BiTeX compounds consist of alternating layers of bismuth, tellurium, and a halogen atom, like chlorine, bromine, or iodine. The layer sequence is such that the axis normal to the layers is chiral, meaning that the crystal is not symmetric with respect to an upside-down flip. In addition, they contain Bi and Te as heavy elements, which induce a strong spin-orbit interaction, an essential ingredient for obtaining a sizeable spin separation. Previous ARPES experiments had revealed that the electronic structure at the Fermi level consists of two separate bands, with spin-up and spin-down states clearly split in energy. Using ARPES on Beamline 7.0.1, a collaboration between groups from the Swiss Federal Institute in Lausanne (EPFL) and the ALS has now found that BiTeI presents another crucial quality: the material is ambipolar, meaning that it can support conduction by both negative (electron) and positive (hole) charges.

Top panels: ARPES data showing electron-like (left) and hole-like (right) split bands for Te and I, respectively.
Bottom panels: Band structure calculated from first principles. The continuum of bulk states is shown in blue.

While the original purpose of the study was to disentangle the surface versus bulk origin of the different electronic states, in measuring a series of samples, something even more interesting was noticed: there seemed to be two different sets of data, with some resemblance but overall distinct structures. In one case, the low-energy states were electron-like, while in the other they were hole-like. A close look at the core levels helped to clarify that the two data sets were associated with the two surface layers found on the samples, either Te or I. (Strong covalent bonding between the Bi and Te layers prevented exposure of the Bi layer when the material was cleaved.)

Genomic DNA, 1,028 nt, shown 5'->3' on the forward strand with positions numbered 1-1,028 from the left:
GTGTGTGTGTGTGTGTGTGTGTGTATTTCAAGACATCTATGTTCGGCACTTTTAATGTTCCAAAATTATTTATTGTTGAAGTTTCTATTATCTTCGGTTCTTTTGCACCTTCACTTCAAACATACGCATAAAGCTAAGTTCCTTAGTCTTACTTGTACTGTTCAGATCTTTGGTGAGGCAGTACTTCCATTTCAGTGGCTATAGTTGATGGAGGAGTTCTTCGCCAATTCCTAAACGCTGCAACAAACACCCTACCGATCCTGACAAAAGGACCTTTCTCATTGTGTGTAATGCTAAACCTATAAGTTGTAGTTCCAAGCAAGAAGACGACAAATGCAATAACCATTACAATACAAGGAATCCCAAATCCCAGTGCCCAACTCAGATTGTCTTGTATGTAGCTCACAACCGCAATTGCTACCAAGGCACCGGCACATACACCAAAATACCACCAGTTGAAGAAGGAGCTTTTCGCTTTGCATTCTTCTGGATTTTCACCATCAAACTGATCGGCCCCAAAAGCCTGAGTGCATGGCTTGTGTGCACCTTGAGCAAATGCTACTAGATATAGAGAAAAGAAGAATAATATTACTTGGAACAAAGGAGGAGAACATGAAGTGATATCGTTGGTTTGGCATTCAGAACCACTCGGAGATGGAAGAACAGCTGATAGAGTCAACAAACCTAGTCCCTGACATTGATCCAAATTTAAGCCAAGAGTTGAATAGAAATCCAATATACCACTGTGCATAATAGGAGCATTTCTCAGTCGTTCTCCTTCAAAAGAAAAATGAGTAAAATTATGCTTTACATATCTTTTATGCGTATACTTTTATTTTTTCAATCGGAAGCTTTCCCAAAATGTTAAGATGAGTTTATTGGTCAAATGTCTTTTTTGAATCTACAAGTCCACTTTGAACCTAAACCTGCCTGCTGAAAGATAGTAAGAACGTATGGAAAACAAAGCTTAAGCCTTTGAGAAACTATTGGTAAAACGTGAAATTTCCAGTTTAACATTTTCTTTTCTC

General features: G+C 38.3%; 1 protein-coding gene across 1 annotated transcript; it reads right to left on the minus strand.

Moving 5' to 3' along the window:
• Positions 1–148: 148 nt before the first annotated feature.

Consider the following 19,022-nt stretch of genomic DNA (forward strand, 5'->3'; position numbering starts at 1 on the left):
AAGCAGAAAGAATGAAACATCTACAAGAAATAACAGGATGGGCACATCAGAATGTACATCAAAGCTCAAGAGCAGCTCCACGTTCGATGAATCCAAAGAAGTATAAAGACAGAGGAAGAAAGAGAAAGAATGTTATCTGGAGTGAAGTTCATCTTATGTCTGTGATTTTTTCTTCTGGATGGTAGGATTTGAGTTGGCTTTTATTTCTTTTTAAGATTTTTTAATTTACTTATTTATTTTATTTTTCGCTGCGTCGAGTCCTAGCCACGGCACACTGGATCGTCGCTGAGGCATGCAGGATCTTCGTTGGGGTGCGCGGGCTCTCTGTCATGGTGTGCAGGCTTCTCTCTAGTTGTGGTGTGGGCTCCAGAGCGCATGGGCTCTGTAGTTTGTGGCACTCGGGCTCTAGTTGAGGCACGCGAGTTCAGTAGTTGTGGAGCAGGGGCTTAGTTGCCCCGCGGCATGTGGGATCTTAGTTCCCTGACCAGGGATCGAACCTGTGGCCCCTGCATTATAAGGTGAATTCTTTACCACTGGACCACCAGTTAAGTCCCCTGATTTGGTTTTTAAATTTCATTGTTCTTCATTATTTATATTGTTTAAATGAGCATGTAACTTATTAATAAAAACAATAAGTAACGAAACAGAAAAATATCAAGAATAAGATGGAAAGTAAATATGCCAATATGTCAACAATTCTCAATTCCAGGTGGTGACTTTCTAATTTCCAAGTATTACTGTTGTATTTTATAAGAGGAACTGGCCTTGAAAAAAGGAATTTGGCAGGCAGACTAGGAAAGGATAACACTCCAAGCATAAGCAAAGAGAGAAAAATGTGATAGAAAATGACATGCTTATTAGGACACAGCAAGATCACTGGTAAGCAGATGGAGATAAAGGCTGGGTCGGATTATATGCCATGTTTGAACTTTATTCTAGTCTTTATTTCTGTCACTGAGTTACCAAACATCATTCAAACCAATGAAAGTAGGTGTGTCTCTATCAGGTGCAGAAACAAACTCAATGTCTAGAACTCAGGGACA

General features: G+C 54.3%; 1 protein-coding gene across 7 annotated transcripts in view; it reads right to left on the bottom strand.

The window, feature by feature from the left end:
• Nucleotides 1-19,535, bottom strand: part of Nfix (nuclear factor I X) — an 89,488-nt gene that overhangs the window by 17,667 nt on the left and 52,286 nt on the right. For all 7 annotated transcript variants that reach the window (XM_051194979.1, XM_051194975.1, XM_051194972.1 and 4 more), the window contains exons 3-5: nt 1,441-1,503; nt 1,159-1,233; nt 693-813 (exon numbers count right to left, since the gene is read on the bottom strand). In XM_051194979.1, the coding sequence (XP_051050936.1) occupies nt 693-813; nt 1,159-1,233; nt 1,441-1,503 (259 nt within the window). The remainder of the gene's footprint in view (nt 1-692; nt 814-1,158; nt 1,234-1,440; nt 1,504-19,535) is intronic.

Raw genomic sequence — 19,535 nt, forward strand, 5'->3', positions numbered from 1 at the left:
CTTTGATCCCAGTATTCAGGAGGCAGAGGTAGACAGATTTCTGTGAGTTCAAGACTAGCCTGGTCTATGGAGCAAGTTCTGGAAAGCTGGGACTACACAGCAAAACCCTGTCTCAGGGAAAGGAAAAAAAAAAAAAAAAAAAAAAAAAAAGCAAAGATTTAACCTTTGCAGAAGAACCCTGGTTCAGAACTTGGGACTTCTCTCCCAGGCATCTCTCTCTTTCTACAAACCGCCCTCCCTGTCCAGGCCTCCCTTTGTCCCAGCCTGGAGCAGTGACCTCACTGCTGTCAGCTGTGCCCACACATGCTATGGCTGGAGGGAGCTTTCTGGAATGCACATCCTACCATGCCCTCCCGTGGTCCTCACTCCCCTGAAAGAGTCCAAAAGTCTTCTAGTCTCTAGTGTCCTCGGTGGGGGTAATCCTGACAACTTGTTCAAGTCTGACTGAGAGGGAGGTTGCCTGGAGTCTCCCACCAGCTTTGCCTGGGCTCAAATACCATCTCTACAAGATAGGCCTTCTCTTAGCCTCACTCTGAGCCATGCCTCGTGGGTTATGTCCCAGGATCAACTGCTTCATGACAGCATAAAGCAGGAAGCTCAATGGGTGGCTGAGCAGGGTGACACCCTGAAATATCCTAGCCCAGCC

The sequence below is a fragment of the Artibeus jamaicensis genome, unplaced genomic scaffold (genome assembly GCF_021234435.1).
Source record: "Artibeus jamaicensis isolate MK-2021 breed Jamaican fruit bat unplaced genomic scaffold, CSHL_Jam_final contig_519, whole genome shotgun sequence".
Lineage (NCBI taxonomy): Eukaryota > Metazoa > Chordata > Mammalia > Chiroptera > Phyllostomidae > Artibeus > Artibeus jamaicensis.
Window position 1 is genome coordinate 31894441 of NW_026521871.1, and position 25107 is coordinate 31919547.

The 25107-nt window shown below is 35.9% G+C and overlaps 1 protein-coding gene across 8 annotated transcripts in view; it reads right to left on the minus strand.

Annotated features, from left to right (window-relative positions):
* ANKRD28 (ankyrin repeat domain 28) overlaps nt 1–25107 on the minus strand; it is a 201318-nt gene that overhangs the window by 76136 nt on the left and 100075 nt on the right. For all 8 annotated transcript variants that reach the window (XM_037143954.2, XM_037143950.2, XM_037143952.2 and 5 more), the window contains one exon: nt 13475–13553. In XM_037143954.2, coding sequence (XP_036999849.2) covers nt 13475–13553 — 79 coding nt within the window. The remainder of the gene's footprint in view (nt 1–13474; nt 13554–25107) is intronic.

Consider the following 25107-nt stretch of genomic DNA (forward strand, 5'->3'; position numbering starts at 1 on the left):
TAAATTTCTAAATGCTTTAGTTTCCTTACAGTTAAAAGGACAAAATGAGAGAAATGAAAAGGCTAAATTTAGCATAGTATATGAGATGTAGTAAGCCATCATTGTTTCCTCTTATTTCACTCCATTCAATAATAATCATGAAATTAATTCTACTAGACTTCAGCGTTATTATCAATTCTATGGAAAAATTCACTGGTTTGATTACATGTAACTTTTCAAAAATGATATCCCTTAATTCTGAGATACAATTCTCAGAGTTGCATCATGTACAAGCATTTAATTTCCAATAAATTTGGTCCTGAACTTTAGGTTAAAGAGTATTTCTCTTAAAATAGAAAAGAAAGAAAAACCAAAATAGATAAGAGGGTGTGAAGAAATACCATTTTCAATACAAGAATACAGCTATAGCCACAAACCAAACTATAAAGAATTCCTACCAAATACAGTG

BiTeI has a chiral axis and a preferential cleaving plane between the I and Te layers. The two surface terminations can be obtained either by flipping the sample upside down or as a result of stacking faults, as in the figure. The bottom panels show the band bending for the two surface terminations, with the Te (or I) termination behaving as a p (or n) semiconductor.

In other words, the orientation of the sample determined the sign of the charges at the Fermi level, similar to p or n doping in conventional electronic semiconductors. Therefore, not only did the surface-related states host charges of opposite sign, but thanks to the semiconducting nature of the material, the team showed that they could move the chemical potential (Fermi level) from the conduction band to the valence band by controlling the surface termination, which is equivalent to selecting either spin-polarized electron or hole states as the conducting states. The observation is even more interesting because such layered samples are typically suitable for making epitaxial films. In that case, the surface termination could be controlled at the growth stage and, in principle, a device could be patterned with different paths for the two terminations.

 


 

Research conducted by: A. Crepaldi, G. Autès, C. Tournier-Colletta, S. Moser, N. Virk, H. Berger, Ph. Bugnon, K. Kern, O.V. Yazyev, and M. Grioni (Ecole Polytechnique Fédérale de Lausanne, Switzerland) and L. Moreschini, Y.J. Chang, A. Bostwick, and E. Rotenberg (ALS).

Research funding: Swiss National Science Foundation. Operation of the ALS is supported by the U.S. Department of Energy, Office of Basic Energy Sciences.

Publication about this research: A. Crepaldi, L. Moreschini, G. Autès, C. Tournier-Colletta, S. Moser, N. Virk, H. Berger, Ph. Bugnon, Y.J. Chang, K. Kern, A. Bostwick, E. Rotenberg, O.V. Yazyev, and M. Grioni, "Giant Ambipolar Rashba Effect in the Semiconductor BiTeI," Phys. Rev. Lett. 109, 096803 (2012).

ALS Science Highlight #278

 

ALSNews Vol. 345